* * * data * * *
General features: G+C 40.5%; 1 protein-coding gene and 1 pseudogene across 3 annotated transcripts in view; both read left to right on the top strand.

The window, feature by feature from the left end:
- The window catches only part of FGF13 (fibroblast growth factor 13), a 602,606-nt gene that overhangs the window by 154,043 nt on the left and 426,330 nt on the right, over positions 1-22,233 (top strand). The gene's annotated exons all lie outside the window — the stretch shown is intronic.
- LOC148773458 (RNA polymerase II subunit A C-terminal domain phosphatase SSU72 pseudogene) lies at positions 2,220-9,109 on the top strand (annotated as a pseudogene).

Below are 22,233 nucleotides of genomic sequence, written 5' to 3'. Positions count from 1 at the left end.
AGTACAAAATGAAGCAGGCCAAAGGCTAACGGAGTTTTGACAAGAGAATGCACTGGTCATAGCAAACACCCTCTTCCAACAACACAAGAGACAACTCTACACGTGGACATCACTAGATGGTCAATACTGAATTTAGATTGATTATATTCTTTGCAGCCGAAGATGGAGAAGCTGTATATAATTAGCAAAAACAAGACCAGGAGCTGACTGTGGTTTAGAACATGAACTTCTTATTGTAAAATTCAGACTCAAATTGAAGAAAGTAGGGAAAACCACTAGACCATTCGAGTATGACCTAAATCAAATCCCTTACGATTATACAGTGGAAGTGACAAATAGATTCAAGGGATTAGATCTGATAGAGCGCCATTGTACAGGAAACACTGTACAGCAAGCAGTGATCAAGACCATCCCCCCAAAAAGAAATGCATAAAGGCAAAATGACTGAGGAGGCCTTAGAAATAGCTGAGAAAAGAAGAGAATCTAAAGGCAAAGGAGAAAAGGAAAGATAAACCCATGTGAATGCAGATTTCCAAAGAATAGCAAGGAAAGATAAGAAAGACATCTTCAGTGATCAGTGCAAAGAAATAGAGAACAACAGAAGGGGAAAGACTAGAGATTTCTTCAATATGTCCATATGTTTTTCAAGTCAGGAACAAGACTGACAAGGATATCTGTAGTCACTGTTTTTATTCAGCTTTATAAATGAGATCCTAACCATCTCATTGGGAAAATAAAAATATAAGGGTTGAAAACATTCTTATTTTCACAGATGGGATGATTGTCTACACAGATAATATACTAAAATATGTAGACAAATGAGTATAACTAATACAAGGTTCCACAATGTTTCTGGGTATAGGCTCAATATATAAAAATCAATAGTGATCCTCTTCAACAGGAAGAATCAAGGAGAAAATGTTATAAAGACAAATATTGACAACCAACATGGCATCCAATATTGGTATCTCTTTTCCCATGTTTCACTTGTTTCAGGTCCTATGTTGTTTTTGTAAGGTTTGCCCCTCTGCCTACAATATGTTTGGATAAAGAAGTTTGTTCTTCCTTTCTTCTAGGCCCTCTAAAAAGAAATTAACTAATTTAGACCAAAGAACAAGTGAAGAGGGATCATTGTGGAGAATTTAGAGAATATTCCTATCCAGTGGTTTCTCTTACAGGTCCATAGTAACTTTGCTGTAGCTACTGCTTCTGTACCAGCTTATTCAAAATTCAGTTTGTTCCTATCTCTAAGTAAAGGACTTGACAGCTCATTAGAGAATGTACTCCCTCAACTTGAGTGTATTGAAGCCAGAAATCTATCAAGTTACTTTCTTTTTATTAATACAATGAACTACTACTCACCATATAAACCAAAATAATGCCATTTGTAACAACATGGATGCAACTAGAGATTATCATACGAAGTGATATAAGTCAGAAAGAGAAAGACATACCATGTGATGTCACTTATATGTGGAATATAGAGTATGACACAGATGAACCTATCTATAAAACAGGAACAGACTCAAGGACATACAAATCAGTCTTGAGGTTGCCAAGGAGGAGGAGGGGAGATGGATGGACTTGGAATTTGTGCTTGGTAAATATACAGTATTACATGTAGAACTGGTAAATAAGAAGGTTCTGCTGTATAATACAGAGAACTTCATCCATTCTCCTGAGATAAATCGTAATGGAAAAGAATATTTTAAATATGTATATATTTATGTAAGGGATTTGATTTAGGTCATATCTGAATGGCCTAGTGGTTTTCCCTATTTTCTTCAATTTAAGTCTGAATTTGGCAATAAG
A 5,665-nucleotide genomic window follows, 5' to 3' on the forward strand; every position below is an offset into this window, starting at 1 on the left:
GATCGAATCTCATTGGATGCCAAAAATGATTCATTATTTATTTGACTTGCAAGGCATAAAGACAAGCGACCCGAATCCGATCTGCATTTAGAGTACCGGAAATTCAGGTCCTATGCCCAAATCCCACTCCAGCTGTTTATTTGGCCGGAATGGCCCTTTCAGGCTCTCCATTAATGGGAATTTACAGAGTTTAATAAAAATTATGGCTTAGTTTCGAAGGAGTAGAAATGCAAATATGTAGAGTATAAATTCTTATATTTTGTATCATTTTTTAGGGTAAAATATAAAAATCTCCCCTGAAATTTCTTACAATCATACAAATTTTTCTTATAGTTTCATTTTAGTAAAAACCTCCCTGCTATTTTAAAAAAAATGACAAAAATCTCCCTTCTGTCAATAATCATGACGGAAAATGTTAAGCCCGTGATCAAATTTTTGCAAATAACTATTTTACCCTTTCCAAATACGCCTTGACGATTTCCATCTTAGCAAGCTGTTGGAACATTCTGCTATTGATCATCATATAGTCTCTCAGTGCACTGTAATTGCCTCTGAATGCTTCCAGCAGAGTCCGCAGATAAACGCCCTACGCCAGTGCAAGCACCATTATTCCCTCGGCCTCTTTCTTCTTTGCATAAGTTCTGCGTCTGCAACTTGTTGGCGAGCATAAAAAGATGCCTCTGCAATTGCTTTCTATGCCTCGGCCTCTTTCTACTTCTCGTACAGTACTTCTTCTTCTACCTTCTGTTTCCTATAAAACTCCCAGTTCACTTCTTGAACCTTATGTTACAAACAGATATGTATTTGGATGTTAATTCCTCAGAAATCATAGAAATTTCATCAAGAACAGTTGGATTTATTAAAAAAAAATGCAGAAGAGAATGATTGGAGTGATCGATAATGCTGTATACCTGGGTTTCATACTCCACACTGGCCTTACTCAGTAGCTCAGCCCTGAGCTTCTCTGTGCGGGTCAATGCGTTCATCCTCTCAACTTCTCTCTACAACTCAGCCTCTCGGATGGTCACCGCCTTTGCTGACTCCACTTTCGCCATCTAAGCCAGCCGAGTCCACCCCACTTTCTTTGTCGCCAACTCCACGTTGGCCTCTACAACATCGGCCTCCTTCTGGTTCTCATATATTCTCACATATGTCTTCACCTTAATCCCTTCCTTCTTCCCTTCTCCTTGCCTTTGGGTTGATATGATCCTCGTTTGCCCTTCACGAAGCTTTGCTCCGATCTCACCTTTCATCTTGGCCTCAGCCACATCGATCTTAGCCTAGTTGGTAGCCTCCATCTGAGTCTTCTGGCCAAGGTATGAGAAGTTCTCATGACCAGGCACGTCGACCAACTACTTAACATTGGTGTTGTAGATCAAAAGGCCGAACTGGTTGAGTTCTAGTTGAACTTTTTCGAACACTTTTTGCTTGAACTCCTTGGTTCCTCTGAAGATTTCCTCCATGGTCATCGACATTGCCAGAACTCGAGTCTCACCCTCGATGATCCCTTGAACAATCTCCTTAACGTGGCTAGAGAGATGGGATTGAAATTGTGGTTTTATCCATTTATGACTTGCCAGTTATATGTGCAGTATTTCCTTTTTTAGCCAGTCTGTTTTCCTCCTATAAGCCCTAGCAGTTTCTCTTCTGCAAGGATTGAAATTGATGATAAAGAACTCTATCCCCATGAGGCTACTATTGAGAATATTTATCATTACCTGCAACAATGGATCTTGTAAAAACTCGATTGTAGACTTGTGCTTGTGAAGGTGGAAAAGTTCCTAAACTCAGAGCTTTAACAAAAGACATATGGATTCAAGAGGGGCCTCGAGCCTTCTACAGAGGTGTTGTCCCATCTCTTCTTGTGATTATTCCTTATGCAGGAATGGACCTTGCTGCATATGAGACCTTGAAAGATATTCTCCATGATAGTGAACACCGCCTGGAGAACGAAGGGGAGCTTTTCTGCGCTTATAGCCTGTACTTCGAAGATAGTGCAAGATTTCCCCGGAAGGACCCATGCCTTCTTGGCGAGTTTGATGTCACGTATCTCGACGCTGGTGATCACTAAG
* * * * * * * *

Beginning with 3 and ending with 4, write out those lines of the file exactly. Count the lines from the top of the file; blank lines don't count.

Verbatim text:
- The window catches only part of FGF13 (fibroblast growth factor 13), a 602,606-nt gene that overhangs the window by 154,043 nt on the left and 426,330 nt on the right, over positions 1-22,233 (top strand). The gene's annotated exons all lie outside the window — the stretch shown is intronic.
- LOC148773458 (RNA polymerase II subunit A C-terminal domain phosphatase SSU72 pseudogene) lies at positions 2,220-9,109 on the top strand (annotated as a pseudogene).